‘I just saw her hand, she pulled my hair and my scarf violently, pushed me and started shouting abuse …’ This is how Siham recalled experiencing her scarf being ripped off her head by an ‘Anglo’ woman in a Sydney supermarket during the Gulf War. Incidents such as the tearing off of the scarf, along with many other acts of harassment directed at Arab and Muslim Australians, were widely reported as examples of ‘racism’ or ‘racist violence’ in the Australian press and in government reports at the time. The tearing off of scarfs was the most common incident registered in a report, Racist Violence, which followed from the government-financed National Inquiry into Racist Violence in Australia (NIRVA). According to NIRVA:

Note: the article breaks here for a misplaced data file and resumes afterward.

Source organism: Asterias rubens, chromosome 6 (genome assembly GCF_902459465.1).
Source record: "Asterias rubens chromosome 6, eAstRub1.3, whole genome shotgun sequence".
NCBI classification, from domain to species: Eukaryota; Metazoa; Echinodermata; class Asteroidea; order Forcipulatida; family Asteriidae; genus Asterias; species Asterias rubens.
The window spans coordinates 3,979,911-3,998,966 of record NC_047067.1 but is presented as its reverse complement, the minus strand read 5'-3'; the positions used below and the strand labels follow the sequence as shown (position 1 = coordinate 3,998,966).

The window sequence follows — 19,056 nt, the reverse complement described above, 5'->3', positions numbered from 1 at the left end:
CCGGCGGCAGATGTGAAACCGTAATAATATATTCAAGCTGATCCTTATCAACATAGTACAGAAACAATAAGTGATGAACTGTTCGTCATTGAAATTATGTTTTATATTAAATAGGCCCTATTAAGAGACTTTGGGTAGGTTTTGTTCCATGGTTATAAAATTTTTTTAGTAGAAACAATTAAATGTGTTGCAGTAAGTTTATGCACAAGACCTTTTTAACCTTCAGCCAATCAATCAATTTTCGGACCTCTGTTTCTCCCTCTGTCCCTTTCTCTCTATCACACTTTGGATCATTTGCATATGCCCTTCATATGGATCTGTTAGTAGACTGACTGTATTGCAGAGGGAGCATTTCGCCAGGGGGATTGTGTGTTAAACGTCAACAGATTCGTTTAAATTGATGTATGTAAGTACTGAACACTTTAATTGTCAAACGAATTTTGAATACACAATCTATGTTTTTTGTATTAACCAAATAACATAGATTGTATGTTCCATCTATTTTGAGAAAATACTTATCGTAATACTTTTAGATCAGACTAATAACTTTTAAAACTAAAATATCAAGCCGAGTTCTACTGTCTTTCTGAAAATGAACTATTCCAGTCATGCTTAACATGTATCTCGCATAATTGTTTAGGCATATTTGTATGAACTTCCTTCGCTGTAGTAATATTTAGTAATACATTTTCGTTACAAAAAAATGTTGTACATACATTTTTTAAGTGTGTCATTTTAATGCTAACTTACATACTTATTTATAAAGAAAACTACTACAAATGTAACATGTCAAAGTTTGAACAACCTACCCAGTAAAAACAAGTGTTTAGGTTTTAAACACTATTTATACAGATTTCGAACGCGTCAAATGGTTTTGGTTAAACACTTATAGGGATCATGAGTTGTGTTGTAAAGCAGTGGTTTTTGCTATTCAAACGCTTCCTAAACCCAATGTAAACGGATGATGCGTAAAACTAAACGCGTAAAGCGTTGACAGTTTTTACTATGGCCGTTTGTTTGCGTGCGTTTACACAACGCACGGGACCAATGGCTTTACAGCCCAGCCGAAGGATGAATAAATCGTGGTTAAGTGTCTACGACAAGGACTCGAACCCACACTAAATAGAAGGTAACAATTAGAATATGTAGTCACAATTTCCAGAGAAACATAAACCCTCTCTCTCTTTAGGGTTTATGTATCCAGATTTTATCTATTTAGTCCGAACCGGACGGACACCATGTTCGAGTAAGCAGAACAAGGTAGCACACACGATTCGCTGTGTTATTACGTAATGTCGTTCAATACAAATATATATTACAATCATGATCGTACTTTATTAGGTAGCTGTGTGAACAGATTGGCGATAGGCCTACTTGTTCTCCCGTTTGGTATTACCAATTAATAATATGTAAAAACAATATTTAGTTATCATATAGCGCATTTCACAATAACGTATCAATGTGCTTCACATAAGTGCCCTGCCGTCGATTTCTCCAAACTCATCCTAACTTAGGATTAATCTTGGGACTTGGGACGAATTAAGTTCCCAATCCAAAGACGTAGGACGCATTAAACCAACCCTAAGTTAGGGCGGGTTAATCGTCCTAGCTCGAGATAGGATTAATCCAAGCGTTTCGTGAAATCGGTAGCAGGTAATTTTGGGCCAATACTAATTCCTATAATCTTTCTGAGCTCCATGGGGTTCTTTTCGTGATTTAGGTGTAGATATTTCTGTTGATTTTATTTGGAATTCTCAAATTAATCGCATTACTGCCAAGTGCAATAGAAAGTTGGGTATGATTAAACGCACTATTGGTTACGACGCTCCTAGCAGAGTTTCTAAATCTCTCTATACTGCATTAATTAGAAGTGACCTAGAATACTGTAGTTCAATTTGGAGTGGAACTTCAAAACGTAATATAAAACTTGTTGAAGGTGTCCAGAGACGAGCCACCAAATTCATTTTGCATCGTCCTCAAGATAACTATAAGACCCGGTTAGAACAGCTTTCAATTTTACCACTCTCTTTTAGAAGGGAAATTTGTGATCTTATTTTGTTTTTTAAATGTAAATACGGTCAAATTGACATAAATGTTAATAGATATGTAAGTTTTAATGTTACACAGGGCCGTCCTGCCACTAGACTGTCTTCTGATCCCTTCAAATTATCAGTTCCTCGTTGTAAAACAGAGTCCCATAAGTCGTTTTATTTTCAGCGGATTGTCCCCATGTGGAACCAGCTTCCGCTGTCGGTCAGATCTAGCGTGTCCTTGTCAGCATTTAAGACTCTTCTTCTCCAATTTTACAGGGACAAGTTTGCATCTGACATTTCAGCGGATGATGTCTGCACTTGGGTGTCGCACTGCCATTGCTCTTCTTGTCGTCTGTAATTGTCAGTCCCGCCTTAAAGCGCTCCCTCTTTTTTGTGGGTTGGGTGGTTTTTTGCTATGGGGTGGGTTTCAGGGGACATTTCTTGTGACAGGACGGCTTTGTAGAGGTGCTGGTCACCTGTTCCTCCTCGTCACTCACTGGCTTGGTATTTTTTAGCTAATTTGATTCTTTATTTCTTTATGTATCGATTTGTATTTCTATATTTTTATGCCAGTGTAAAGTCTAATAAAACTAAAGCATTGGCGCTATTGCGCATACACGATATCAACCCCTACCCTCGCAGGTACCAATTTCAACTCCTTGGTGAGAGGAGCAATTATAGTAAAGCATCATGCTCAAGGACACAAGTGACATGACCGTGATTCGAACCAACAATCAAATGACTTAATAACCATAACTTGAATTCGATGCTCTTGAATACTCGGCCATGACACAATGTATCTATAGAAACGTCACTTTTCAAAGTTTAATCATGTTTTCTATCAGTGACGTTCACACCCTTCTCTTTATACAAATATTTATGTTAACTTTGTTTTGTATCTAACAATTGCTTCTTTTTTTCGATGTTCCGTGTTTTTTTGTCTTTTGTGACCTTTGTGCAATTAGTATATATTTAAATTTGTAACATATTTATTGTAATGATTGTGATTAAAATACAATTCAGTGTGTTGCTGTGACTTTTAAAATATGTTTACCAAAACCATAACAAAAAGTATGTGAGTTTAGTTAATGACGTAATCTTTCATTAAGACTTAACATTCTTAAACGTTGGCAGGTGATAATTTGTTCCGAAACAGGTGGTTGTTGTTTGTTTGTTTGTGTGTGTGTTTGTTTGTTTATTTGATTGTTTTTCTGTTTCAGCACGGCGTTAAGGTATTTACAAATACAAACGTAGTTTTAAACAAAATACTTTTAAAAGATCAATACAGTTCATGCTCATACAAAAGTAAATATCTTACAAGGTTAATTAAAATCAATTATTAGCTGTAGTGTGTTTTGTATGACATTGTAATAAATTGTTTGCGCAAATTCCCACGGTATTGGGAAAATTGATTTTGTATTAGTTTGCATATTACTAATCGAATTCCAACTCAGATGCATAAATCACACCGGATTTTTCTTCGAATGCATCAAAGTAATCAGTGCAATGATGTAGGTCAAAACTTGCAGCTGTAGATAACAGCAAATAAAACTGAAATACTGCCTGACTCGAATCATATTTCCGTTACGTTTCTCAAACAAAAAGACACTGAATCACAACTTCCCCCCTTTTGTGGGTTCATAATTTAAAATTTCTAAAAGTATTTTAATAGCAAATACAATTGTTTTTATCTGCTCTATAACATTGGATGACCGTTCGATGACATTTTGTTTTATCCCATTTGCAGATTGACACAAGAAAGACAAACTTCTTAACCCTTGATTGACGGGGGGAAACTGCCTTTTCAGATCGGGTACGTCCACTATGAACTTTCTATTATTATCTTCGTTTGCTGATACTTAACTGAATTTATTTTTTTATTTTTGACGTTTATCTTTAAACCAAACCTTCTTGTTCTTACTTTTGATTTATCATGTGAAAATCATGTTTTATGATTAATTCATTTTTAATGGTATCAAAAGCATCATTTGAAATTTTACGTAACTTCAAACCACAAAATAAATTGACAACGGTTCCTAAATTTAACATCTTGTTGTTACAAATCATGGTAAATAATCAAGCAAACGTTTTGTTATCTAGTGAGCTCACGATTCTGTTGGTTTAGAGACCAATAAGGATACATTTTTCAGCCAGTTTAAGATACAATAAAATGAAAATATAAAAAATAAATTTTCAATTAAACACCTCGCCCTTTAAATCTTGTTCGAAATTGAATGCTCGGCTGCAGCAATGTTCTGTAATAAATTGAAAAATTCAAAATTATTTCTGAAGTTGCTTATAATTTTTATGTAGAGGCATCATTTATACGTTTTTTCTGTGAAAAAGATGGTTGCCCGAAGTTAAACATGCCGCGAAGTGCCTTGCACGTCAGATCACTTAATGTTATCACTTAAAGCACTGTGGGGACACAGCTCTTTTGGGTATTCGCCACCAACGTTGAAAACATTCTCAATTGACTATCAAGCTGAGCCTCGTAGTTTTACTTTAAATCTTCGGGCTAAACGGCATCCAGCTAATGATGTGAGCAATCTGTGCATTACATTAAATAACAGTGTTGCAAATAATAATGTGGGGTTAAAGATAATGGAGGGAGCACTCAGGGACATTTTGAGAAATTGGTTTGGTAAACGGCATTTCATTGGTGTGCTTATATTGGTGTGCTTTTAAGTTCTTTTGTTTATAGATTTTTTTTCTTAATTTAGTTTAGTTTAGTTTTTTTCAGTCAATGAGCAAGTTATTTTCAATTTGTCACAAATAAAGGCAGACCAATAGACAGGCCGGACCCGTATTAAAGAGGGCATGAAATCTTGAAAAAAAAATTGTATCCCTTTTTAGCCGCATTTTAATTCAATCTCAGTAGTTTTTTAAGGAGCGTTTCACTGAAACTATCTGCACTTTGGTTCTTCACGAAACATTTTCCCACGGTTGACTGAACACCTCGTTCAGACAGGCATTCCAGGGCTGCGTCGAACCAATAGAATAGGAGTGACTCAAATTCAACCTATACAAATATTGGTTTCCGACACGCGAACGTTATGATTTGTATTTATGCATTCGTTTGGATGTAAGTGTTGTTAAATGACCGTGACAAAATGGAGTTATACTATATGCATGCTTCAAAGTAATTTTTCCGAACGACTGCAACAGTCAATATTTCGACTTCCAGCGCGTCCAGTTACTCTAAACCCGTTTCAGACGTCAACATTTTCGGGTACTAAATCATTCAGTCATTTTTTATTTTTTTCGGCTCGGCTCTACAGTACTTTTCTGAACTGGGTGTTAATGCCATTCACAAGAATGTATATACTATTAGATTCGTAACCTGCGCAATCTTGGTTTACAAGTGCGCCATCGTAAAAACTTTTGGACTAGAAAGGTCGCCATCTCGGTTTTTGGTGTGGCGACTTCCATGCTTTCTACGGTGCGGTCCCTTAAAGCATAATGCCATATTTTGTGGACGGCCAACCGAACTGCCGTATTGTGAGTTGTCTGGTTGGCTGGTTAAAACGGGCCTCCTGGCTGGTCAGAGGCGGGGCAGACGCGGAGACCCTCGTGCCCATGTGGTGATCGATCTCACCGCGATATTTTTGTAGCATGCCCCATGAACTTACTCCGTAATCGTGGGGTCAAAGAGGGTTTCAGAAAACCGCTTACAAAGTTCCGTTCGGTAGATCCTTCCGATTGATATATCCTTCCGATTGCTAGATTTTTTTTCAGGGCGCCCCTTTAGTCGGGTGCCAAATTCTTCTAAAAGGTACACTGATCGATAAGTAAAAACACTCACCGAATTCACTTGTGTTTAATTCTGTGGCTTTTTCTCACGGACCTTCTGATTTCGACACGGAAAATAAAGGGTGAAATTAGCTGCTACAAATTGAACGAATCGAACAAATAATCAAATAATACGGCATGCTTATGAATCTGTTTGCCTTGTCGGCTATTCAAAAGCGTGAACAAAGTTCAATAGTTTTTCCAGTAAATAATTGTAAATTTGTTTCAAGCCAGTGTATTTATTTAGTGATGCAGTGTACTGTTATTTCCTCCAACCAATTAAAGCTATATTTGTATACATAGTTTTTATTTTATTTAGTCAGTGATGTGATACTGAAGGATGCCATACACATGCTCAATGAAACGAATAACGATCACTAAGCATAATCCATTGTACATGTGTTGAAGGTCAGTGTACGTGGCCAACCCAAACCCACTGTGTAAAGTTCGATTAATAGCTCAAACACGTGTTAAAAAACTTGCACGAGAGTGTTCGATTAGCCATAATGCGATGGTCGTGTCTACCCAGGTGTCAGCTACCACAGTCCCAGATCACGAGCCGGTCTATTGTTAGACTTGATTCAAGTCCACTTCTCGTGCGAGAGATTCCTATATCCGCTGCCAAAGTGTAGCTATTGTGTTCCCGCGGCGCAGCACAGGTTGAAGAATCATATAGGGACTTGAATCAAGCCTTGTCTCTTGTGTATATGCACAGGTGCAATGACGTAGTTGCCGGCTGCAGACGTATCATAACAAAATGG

There have been widespread reports of Muslim women having their hijab pulled off in the street; such attacks are more significant for their symbolic impact on the victim than for any physical harm they may do. 1